four principal devils invoked by witches. The north . lll canvas thee in thy broad cardinal'ş hat.' was supposed to be the particular habitation of bad And it is strange that Exeter should not know of his spirits. Milton assembles the rebel angels in the past the
Out of the powerful regions? under earth, |Fain would I woo her, you I dare not speak:
[They walk about, and speak not. Fye, De la Poole! disable not thyself ;6 O, hold me not with silence over-long!
Hast not a tongue ? is she not here thy prisoner? Where? I was wont to feed you with my blood, Wilt thou be daunted at a woman's sight? l'll lop a member off, and give it you,
Ay; beauty's princely majesty is such, In earnest of a further benefit;
Confounds the tongue, and makes the senses rough.' So you do condescend to help me now.
Mar. Say, earl of Suffolk,-if thy name be so, [They hang their heads. What ransom must I pay before I pass ? No hope to have redress ?-My body shall For, I perceive, I am thy prisoner... Pay recompense, if you will grant my suit.. Suff. How canst thou tell she will deny thy suit,
They shake their heads. Before thou make a trial of her love ? Aside. Cannot my body, nor blood-sacrifice,
Mar. Why speak'st thou not? what ransom must Entreat you to your wonted furtherance ?
I pay? Then take my soul; my body, soul, and all,
Suff. She's beautiful; and therefore to be woo'd: Before that England give the French the foil. She is a woman; therefore to be won. Aside.
[They depart. Mar. Wilt thou accept of ransom, yea, or no? See! they forsake me. Now the time is come, | Suf. Fond man! remember, that thou hast a wife: That France must vails her loftv-plumed crest, Then how can Margaret be thy paramour ? [Aside. And let her head fall into England's lap.
Mar. I were best leave him, for he will not hear. My ancient incantations are too weak,
Suff. There all is marrd; there lies a cooling And hell too strong for me to buckle with:
care.8 Now, France, thy glory droopeth to the dust. [Exit. Mar. He talks at random ; sure, the man is mad. Alarums. Enter French and English, fighting. I
Suff. And yet a dispensation may be had. LA PUCELLE and YORK fight hand to hand. LA
Mar. And yet I would that you would answer me. PUCELLE is taken. The French fly.
Suff. I'll win this lady Margaret. For whom ? York. Damsel of France, I think I have you fast; |
Why, for my king: Tush! that's a wooden thing.'
Mar. He talks of wood: It is some carpenter. Unchain your spirits now with spelling charr
Suff. Yet so my fancy1° may be satisfied, And try if they can gain your liberty.
And peace established between these realms. A goodly prize, fit for the devil's grace!
But there remains a scruple in that too; See, how the ugly witch doth bend her brows,
For though her father be the king of Naples,
Duke of Anjou and Maine, yet he is poor,
And our nobility will scorn the match. [ Aside.
Mar. Hear ye, captain ? Are you not at leisure ? No shape but his can please your dainty eye.
Suff. It shall be so, disdain they ne'er so much : Puc. A plaguing mischief light on Charles, and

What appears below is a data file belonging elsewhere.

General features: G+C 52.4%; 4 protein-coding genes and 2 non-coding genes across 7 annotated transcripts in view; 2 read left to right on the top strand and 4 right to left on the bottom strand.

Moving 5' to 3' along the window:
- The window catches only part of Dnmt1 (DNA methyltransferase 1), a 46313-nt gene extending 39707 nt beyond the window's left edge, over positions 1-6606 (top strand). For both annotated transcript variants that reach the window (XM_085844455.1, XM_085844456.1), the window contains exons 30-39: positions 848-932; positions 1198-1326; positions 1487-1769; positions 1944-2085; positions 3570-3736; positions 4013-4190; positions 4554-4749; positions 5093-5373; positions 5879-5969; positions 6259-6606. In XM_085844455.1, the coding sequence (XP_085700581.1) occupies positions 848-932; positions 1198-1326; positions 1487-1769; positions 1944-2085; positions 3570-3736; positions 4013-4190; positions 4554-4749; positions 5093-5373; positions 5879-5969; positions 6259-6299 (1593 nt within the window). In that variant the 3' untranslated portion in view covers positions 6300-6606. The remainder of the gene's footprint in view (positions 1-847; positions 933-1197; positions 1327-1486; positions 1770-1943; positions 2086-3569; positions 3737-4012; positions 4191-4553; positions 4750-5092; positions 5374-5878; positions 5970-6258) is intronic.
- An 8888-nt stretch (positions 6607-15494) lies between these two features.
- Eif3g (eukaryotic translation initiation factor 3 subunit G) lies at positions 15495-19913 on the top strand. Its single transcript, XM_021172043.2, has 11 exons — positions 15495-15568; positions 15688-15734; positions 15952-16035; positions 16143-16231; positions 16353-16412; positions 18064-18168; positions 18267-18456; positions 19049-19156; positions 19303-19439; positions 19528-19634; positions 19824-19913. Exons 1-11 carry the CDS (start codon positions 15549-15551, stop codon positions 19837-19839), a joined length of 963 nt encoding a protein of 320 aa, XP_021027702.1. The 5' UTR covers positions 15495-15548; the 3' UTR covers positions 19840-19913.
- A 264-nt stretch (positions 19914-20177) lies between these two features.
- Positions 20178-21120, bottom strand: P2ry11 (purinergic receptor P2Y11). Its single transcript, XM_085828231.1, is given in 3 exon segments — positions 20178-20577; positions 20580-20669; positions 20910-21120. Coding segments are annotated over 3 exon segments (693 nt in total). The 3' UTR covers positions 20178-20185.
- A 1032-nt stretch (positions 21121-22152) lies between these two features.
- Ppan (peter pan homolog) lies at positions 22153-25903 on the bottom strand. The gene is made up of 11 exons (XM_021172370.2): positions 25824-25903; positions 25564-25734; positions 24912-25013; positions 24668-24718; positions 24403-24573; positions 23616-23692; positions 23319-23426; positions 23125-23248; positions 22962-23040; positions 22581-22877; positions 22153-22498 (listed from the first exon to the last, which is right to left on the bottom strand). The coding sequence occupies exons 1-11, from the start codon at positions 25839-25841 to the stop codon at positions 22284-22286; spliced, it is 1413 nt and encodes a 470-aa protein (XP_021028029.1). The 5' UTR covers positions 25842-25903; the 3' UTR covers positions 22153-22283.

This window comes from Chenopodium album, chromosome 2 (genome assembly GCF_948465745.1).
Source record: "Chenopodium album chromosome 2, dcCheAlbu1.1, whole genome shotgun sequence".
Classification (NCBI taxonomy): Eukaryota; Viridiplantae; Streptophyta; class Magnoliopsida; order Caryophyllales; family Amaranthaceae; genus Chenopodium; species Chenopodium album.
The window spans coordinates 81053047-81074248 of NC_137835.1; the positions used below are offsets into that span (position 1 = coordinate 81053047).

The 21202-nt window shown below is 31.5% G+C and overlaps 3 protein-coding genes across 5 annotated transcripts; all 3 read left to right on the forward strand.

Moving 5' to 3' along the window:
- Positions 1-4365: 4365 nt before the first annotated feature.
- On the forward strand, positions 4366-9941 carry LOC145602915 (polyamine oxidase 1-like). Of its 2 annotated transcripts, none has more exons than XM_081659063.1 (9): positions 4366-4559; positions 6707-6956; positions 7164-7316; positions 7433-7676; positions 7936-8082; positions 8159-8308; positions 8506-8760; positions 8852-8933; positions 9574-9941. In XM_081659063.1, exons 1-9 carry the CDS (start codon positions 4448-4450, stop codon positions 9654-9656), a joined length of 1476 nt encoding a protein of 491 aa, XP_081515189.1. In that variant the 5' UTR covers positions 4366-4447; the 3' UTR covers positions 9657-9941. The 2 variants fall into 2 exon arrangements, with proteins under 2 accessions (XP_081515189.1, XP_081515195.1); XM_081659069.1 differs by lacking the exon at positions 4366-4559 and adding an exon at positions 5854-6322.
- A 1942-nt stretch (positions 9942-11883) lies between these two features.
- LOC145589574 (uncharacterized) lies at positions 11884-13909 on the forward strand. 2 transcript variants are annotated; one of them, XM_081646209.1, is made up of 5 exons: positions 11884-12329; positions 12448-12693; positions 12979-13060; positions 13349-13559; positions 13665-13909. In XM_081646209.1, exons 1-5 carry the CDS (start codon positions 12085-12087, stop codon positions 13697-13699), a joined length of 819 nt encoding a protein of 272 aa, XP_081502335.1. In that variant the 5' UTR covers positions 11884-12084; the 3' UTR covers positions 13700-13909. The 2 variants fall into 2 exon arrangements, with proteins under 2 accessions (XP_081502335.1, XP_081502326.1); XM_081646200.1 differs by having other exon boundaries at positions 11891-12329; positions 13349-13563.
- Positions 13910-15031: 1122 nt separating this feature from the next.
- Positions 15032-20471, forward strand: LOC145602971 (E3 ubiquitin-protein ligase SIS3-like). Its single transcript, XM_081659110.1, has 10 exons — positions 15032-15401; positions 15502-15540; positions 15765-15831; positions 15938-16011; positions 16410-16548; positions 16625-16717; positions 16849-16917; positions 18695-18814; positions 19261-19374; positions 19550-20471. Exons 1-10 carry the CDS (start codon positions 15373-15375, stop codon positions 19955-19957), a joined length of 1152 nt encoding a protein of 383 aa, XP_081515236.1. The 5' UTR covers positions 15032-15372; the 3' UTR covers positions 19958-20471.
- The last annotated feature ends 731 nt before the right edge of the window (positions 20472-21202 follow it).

Henry is youthful, and will quickly yield.thee!
Madam, I have a secret to reveal. And may ye both be suddenly surpris'd
Mar. What though I be enthrall'd ? he seems a By bloody hands, in sleeping on your beds! York. Fell, banning* hag! enchantress, hold thy | Ana will not any way dishonour me.
Suff. Lady, vouchsafe to listen what I say. Pur. I pr'ythee, give me leave to curse a while. I
Mar. Perhaps, I shall be rescu'd by the French: York. Curse, miscreant, when thou comest to the land then I ne
| And then I need not crave his courtesy. [Aside. stake.
[Exeunt. Suff. Sweet madam, give me hearing in a cause Alarums. Enter SUFFOLK, leading in LADY Mar. Tush: women have been captivate ere now. MARGARET.
[ Aside. Suff. Be what thou wilt, thou art my prisoner.
Suff. Lady, wherefore talk you so ? (Gazes on her.
1 Mar. I cry you mercy, 'tis but quid for quo. O fairest beauty, do not fear, nor fly;
Suff. Say, gentle princess, would you not suppose For I will touch thee but with reverent hands, Your bondage happy, to be made a queen? And lay them gently on thy tender side.
Mar. To be a queen in bondage, is more vile, I kiss these fingers [Kisses her hand.] for eternal i Than is a slave in base servility; peace :
For princes should be free Who art thou ? say, that I may honour thee.
And so shall you, Mar. Margaret my name ; and daughter to a king,
If happy England's royal king be free. The king of Naples, whosoe'er thou art.
Mar. Why, what concerns his freedom unto me? Suff. An earl I am, and Suffolk am I call'd.
Suff. I'll undertake to make thee Henry's queen; Be not offended, nature's miracle,
To put a golden sceptre in thy hand, Thou art allotted to be ta'en by me:
And set a precious crown upon thy head. So doth the swan her downy cygnets save,
| If thou wilt condescend to be myKeeping them prisoners underneath her wings.
What? Yet, if this servile usage once offend,
Suff. His love. Go, and be free again as Suffolk's friend.
Mar. I am unworthy to be Henry's wife. [She turns away as going. |
Suff. No, gentle madam; I unworthy am O, stay! I have no power to let her pass;
To woo so fair a dame to be his wife, My hand would free her, but my heart says-no.
And have no portion in the choice myself. As plays the sun upon the glassy streams,
How say you, madam; are you so content? Twinkling another counterfeited beam,
Mar. An if my father please, I am content. So seems this gorgeous beauty to mine eyes.”
1 Warburton thought that we should read legions 6 Do not represent thyself so weak.' To disable here, the same mistake having occurred before in this was to dispraise, or impeach, play.
The meaning of rough here is not very evident. 2 Where for whereas, a common substitution in old Sir Thomas Hanmer reads crouch. writers; whereas is also sometimes used for where. 18 A cooling card was most probably a card so deci